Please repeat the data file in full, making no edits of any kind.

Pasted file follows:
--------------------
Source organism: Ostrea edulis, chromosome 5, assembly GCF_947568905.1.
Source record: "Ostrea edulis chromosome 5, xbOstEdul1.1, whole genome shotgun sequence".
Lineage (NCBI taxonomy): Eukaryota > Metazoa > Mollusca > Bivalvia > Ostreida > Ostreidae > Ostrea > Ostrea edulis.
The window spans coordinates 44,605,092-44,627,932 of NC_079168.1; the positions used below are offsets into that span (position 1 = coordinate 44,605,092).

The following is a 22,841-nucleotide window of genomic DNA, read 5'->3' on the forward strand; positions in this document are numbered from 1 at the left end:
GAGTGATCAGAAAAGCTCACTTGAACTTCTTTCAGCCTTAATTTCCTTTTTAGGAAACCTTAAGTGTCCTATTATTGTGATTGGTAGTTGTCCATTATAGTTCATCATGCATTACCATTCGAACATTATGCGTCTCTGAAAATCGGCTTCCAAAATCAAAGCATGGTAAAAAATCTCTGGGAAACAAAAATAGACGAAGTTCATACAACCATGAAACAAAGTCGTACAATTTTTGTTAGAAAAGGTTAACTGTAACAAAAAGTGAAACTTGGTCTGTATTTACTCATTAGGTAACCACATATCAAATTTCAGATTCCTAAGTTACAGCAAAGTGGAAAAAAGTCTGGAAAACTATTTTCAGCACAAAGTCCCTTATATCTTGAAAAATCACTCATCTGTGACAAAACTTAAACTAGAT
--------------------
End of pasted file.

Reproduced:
Source organism: Ostrea edulis, chromosome 5, assembly GCF_947568905.1.
Source record: "Ostrea edulis chromosome 5, xbOstEdul1.1, whole genome shotgun sequence".
Lineage (NCBI taxonomy): Eukaryota > Metazoa > Mollusca > Bivalvia > Ostreida > Ostreidae > Ostrea > Ostrea edulis.
The window spans coordinates 44,605,092-44,627,932 of NC_079168.1; the positions used below are offsets into that span (position 1 = coordinate 44,605,092).

The following is a 22,841-nucleotide window of genomic DNA, read 5'->3' on the forward strand; positions in this document are numbered from 1 at the left end:
GAGTGATCAGAAAAGCTCACTTGAACTTCTTTCAGCCTTAATTTCCTTTTTAGGAAACCTTAAGTGTCCTATTATTGTGATTGGTAGTTGTCCATTATAGTTCATCATGCATTACCATTCGAACATTATGCGTCTCTGAAAATCGGCTTCCAAAATCAAAGCATGGTAAAAAATCTCTGGGAAACAAAAATAGACGAAGTTCATACAACCATGAAACAAAGTCGTACAATTTTTGTTAGAAAAGGTTAACTGTAACAAAAAGTGAAACTTGGTCTGTATTTACTCATTAGGTAACCACATATCAAATTTCAGATTCCTAAGTTACAGCAAAGTGGAAAAAAGTCTGGAAAACTATTTTCAGCACAAAGTCCCTTATATCTTGAAAAATCACTCATCTGTGACAAAACTTAAACTAGAT